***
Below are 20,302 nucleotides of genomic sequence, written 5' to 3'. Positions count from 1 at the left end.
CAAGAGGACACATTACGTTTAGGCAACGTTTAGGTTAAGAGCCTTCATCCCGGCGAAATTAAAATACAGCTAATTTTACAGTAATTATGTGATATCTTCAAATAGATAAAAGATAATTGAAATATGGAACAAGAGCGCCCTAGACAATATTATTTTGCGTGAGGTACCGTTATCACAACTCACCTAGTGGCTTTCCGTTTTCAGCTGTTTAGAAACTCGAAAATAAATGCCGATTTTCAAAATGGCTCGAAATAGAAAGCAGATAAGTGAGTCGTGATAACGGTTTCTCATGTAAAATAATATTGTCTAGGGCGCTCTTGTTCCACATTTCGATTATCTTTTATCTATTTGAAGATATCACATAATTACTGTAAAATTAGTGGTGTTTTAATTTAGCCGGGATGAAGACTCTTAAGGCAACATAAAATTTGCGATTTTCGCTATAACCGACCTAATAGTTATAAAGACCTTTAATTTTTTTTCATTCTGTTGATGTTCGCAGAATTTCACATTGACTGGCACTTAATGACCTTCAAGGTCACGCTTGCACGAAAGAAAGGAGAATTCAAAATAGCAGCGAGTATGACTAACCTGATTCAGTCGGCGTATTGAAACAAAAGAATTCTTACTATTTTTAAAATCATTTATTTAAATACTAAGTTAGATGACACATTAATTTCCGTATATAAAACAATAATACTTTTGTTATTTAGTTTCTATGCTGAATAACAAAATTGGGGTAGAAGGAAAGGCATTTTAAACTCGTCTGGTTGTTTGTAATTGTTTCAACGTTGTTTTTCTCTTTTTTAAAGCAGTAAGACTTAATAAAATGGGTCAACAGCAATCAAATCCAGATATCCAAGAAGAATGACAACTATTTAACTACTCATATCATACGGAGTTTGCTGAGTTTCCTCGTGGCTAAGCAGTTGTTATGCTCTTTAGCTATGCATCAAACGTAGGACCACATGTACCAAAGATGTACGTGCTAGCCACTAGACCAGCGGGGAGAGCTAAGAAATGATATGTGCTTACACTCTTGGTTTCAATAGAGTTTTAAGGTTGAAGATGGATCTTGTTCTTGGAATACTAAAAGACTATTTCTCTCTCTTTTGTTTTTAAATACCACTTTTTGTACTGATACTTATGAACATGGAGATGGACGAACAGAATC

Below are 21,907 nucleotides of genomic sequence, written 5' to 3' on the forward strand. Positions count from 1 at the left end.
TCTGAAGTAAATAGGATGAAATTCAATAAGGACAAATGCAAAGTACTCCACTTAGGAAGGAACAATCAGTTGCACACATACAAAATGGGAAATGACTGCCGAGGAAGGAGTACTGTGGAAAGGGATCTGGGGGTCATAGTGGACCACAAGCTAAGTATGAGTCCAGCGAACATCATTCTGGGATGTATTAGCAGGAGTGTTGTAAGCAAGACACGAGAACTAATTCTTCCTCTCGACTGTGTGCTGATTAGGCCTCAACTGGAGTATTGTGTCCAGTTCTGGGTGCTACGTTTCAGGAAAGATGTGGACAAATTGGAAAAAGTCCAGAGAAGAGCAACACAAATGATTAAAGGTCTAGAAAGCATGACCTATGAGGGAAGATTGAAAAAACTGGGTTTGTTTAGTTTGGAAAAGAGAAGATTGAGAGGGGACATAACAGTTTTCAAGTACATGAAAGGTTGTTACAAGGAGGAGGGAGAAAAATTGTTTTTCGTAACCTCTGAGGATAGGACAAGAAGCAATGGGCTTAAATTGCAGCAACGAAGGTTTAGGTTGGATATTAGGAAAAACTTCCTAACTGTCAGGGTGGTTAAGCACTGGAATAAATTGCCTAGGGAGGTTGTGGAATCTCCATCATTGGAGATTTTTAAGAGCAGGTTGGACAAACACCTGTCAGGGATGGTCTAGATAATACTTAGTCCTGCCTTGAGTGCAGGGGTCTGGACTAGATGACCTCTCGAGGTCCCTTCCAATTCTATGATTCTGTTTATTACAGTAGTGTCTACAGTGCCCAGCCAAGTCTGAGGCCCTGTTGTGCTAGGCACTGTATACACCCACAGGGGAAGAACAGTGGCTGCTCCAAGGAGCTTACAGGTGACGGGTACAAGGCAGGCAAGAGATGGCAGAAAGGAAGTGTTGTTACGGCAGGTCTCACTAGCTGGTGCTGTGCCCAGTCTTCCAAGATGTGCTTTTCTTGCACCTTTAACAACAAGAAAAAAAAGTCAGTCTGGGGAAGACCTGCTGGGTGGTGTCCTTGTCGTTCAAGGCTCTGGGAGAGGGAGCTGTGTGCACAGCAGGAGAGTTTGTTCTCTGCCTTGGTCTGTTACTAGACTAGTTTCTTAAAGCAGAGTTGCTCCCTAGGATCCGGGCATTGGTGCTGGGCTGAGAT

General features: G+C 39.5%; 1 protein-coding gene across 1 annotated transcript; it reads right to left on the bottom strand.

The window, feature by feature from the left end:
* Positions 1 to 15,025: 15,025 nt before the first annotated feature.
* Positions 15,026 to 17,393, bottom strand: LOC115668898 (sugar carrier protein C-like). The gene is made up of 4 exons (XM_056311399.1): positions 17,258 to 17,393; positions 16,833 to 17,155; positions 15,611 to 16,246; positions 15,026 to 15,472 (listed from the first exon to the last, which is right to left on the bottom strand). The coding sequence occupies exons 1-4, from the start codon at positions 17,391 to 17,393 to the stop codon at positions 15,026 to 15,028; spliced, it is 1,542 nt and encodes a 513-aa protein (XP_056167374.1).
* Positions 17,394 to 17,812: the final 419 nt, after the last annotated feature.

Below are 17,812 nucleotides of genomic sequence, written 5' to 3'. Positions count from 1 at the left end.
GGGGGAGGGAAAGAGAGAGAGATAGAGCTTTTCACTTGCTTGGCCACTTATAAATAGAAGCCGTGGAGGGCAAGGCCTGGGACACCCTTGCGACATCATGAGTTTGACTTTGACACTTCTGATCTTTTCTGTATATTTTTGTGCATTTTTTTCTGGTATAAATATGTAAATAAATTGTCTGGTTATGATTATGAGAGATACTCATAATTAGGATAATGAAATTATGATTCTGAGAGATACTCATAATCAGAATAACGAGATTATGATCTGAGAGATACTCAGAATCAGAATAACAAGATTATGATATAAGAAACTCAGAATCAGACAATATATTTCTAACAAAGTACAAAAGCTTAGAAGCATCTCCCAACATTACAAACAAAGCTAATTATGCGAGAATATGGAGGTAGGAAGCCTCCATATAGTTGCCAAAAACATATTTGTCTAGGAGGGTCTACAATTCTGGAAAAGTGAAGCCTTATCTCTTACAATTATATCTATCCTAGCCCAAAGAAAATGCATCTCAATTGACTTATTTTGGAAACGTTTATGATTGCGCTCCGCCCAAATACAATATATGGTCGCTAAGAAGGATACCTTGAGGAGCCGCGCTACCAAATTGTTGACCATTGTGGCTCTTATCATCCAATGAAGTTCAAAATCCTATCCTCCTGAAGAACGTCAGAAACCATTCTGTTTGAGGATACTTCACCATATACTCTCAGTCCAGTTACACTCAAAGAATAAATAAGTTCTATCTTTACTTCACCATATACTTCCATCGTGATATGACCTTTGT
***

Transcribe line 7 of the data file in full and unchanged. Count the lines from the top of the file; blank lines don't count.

* Positions 1 to 15,025: 15,025 nt before the first annotated feature.